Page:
“We had a crane that we were renting by the hour, and all these people had flown in from all over the country,” Kathy says. “We could’ve put it off, but we decided to just start working. Fortunately, the storm subsided, and we got the frame up that day. We had a rough start, but our home turned out beautifully in the end.”

Floor Plan

Click for larger image


Square Footage: 1,200 square feet
Builder/Designer: Swan Woodworks
Architect: Heather Bock

Published in the April 2009 issue of Timber Home Living.



{ 12 comments… read them below or add one }

Brad & Jan McDonald July 11, 2012 at 3:54 pm

We love this home. Is there a way to get more info on your home.

Thanks Brad

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Whitney July 30, 2012 at 3:00 pm

Brad: All the information we have available — namely, the timber framer/provider — is listed in the story. If there are any specific details you’re interested in, though, we may be able to help you direct to comparable resources.

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Derek Swanger May 14, 2013 at 1:32 pm

I’m still alive albeit a bit bruised and battered as time takes it’s toll on me…lol
but that being said I still love to build. I’m not to hard to get a hold of to answer any questions. You can always find me on facebook or I can check back here now and then. Hope your day is great :)

Cheers!

Derek

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Derek Jon Swanger July 20, 2012 at 11:50 am

I’m still loving this cabin :)

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DeLoss McWilliams November 28, 2012 at 2:34 pm

Wonderful home among the aspens! My husband and I bought an old ranch in the Rio Grande National Forest, and our first building will be a timber frame art studio. The outer stone walls on your cabin are gorgeous, did you find the stone in a quarry nearby? Did you use the energy efficient panels to enclose the timber frame, then add the stone and recycled planks?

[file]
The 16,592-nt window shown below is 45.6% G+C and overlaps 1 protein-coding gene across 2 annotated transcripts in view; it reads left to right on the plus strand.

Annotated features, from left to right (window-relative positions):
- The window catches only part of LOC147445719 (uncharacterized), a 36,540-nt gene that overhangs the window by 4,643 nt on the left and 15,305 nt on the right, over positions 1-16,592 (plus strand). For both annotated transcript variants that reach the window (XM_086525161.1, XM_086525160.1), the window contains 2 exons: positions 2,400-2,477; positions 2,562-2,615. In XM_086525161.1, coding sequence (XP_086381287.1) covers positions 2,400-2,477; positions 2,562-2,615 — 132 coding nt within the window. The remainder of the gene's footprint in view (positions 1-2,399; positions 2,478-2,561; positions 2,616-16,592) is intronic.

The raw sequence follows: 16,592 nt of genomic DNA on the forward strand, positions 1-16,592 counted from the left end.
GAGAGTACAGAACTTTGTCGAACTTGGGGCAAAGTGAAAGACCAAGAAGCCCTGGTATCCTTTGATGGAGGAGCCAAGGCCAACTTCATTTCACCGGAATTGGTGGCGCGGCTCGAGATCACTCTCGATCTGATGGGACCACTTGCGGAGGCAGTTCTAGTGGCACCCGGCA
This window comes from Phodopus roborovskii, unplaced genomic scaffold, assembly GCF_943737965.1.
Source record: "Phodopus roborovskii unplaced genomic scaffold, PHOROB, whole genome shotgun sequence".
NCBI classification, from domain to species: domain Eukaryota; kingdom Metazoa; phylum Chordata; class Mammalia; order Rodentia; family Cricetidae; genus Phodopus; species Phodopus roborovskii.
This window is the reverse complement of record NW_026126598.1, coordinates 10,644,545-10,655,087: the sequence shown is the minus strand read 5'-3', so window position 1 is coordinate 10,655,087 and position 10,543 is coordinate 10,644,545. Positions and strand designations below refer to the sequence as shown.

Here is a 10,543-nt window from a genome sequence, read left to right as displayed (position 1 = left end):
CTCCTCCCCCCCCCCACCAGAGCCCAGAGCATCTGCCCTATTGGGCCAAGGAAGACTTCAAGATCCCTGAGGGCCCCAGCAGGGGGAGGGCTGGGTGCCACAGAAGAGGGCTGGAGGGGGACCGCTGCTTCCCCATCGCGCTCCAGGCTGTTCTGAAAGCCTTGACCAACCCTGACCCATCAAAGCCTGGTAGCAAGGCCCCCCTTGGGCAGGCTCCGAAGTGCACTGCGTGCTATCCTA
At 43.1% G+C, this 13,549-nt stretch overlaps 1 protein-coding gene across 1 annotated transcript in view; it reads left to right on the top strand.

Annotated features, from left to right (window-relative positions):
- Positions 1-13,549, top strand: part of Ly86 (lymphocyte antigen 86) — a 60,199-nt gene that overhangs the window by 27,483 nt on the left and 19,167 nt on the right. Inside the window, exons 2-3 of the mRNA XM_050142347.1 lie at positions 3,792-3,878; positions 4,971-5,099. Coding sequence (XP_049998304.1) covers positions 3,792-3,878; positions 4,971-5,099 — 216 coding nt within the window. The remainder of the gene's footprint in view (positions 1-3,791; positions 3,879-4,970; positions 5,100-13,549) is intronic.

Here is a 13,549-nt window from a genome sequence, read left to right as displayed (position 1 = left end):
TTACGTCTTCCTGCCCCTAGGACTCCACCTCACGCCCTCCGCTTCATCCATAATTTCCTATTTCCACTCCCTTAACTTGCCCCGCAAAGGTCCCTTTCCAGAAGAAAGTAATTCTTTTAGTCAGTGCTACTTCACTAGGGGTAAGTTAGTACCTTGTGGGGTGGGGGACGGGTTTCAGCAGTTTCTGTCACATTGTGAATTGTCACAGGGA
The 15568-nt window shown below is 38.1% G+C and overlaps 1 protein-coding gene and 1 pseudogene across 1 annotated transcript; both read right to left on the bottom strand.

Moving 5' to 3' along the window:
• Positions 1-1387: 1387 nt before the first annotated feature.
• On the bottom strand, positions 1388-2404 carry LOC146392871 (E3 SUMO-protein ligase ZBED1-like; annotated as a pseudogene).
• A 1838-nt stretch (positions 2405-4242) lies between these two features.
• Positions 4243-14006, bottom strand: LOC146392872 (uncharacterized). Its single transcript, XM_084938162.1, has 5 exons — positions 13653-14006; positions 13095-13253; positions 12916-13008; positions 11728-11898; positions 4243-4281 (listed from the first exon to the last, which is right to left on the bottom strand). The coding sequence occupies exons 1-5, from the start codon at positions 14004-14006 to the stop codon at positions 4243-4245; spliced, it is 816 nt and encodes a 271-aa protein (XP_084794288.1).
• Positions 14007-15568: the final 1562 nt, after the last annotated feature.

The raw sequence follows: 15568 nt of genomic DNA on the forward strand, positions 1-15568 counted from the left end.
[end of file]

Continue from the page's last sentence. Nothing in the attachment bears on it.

Thank you,
Tom and DeLoss McWilliams

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Derek Swanger May 14, 2013 at 1:41 pm

Thank you :) Timber frame are studio; doesn’t get any cooler than that…lets build it. The rock work was was the idea of the lady of the house as she did the general contracting. The original idea was the wrap the house in reclaimed metal siding salvaged from buildings in the area. The house is insulated with spray foam from the outside. Yes, we had to wait for the right weather to apply it. Basically we made our own panels. Hope things are well and have a great day :)

Cheers!

Derek

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kramer May 6, 2013 at 10:44 pm

what was the cost of the home?

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Derek Swanger May 14, 2013 at 1:43 pm

That is beyond my memory but perhaps I could get the owners to chime in here :)

Derek

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Derek Swanger May 14, 2013 at 1:51 pm

Hi everyone :) I would love to do this system of build/design again. It takes trust, materials and at least 25 years of experience to build air castles based on form following function. We designed this house around one timber reclaimed from a dairy barn. It was the story pole. Hoping everyone is having a great day :)

Cheers!

Derek

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William September 3, 2013 at 10:30 am

Very nice,let me know when it’s for sale,I have this area on my short list now that I am retired.I think you have the perfect size,for two people it’s huge.

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Christy January 3, 2014 at 12:03 pm

Would it be possible to build a 600 square foot timber home for less than $5k? Any information would be great, thanks!

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Derek Jon Swanger January 17, 2014 at 5:38 pm

Hey Christy! It’s possible. I see it all over facebook, people doing amazing houses with very limited budget. It really is about finding materials at the best price of free. Anyone can find timbers, you just need to know where to look. The woods is usually a good start. Salvage yards can supply the rest. Hope this helps and give me a shout.

Cheers!

Derek

Reply